Investors Largely on the Sidelines in This Market


According to a new report from Redfin, investor purchases of U.S. homes fell a record 45.8% year over year in the fourth quarter of 2022 as the high cost of borrowing money and the prospect of substantial home-price declines made real estate investing less attractive.

The second biggest decline occurred in 2008, when investor purchases slumped 45.1% during the subprime mortgage crisis.

Investor purchases slumped 27% on a quarter-over-quarter basis, the largest quarterly decline on record aside from the beginning of the pandemic. That’s comparable with the 28.1% quarterly drop in overall home purchases.

While many investors have pumped the brakes on homebuying, investor market share has remained fairly steady, because individual homebuyers have also pulled back. Investors purchased 17.8% of all homes that were bought in the metros tracked by Redfin in the fourth quarter. That is comparable with 17.6% in the prior quarter and down from 19.4% a year earlier.

In dollar terms, investors bought $31 billion worth of homes in the fourth quarter, down 42.7% from $54.1 billion one year earlier and down 27.5% from $42.8 billion one quarter earlier. The typical home investors purchased cost $425,926, little changed from one year earlier but down 5.8% from one quarter earlier.

“It’s possible that investors will start to wade back into the market this year given that mortgage rates have ticked down from their 2022 high – especially if home prices show signs of bottoming,” says Redfin Senior Economist Sheharyar Bokhari. “But it’s unlikely that investors will return with the same vigor they had in 2021. That’s good news for individual buyers, who are still grappling with high housing costs but no longer losing bidding war after bidding war to investors.”

Investor home purchases in the fourth quarter of 2021 were near their record high, which is another reason the year-over-year decline in 2022 was so dramatic. Investors bought 48,445 homes in the metros tracked by Redfin in the fourth quarter of 2022, down from 89,396 a year earlier and 60,447 in the fourth quarter of 2019.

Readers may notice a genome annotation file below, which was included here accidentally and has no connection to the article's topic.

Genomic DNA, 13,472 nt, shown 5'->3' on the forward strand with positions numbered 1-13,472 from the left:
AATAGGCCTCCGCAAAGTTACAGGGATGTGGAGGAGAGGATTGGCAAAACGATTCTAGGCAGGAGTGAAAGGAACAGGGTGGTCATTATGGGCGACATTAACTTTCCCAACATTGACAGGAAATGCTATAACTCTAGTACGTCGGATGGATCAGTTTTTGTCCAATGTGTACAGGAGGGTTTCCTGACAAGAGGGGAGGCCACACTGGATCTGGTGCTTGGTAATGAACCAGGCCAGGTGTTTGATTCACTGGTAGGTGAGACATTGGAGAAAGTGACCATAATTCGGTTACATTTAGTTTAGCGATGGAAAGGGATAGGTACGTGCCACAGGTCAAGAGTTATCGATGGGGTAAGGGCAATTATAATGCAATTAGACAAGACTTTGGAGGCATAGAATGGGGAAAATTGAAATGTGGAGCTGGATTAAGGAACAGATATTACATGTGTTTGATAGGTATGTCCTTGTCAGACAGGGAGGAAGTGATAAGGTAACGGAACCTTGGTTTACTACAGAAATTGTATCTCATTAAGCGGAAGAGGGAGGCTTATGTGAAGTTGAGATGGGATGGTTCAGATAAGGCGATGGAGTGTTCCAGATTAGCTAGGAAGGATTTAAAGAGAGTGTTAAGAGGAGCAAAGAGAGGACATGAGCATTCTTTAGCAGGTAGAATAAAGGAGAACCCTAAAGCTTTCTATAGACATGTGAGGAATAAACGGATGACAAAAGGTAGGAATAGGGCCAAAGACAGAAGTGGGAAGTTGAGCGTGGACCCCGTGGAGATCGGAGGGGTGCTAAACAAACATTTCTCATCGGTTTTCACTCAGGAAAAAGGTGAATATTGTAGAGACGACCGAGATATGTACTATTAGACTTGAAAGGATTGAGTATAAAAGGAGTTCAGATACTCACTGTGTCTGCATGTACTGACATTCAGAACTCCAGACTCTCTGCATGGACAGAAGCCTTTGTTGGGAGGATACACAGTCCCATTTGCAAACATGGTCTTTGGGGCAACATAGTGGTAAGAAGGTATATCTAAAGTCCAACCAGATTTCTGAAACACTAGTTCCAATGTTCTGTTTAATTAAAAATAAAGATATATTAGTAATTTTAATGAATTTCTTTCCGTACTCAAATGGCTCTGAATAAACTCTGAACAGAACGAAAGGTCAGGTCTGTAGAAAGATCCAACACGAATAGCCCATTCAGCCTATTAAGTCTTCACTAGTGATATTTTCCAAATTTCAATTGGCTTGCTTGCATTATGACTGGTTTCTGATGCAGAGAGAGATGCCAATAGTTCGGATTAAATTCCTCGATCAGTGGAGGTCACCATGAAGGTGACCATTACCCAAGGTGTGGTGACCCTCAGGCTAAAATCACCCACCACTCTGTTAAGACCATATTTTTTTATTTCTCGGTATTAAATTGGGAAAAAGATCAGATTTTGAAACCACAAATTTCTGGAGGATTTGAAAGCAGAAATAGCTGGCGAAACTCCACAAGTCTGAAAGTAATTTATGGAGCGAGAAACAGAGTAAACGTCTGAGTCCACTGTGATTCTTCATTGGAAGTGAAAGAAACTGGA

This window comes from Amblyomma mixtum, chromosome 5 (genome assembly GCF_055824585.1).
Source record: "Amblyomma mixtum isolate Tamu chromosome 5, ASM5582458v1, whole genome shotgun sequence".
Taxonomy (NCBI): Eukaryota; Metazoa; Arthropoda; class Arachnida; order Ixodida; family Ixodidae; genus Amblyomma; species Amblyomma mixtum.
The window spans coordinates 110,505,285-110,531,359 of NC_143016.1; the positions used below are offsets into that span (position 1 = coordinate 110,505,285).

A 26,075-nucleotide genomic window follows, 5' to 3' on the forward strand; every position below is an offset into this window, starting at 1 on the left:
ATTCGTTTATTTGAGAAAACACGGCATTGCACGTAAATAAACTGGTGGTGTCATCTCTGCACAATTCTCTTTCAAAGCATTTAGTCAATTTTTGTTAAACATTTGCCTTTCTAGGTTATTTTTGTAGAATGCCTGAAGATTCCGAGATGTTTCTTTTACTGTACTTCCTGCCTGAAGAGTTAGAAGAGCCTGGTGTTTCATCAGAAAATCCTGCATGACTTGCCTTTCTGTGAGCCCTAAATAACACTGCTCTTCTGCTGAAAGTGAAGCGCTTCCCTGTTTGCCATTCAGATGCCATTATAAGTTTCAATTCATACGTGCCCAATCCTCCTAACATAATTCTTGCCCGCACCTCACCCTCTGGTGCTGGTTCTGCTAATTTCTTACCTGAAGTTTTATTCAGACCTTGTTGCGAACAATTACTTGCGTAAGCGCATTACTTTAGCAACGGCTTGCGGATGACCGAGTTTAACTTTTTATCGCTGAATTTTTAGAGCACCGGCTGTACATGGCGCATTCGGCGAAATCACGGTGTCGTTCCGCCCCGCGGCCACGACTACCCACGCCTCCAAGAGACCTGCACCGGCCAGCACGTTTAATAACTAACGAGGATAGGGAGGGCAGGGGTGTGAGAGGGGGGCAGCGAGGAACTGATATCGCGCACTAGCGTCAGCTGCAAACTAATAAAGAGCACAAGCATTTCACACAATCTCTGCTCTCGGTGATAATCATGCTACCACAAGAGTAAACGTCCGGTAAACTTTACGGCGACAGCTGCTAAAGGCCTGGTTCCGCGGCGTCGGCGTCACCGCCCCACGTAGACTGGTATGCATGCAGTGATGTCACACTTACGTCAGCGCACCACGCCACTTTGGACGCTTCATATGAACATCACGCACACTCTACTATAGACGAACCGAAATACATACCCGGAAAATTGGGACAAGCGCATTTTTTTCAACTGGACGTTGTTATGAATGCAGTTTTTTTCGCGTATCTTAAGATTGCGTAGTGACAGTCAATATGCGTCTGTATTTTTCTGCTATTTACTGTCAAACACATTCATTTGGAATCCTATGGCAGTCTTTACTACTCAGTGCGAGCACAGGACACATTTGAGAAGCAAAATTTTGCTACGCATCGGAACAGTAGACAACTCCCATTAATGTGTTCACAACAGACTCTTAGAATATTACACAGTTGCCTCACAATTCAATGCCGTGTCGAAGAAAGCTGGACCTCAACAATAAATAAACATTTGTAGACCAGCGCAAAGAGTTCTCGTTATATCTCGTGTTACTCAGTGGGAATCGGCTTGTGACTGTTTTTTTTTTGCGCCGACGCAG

In Las Vegas, investor home purchases fell 67% year over year in the fourth quarter, the largest decline among the 40 metros Redfin analyzed. Next came Phoenix (-66.7%), Nassau County, NY (-63%), Atlanta (-62.8%) and Charlotte, NC (-61.9%). Rounding out the top 10 are Jacksonville, FL, Nashville, TN, Sacramento, CA, Riverside, CA and Orlando, FL.

Many of the metros where investor purchases declined significantly are places that soared in popularity during the pandemic. Las Vegas, Phoenix and Sacramento consistently rank on Redfin’s list of top migration destinations, which is based on net inflow, or how many more users are looking to move into a metro than out. Investors expanded in these areas during the pandemic to capitalize on surging rents and home values and are now pulling back as these markets slow relatively quickly because many homebuyers have been priced out.

Baltimore was the only metro Redfin analyzed that saw an increase in investor purchases, which rose 1.4% year over year in the fourth quarter. The smallest declines were in Milwaukee (-7.6%), New York (-7.9%), Providence, RI (-8.6%) and New Brunswick, NJ (-10.3%).

To view the full report, click here.

Photo by David Mchedlidze on Unsplash

Notify of
Inline Feedbacks
View all comments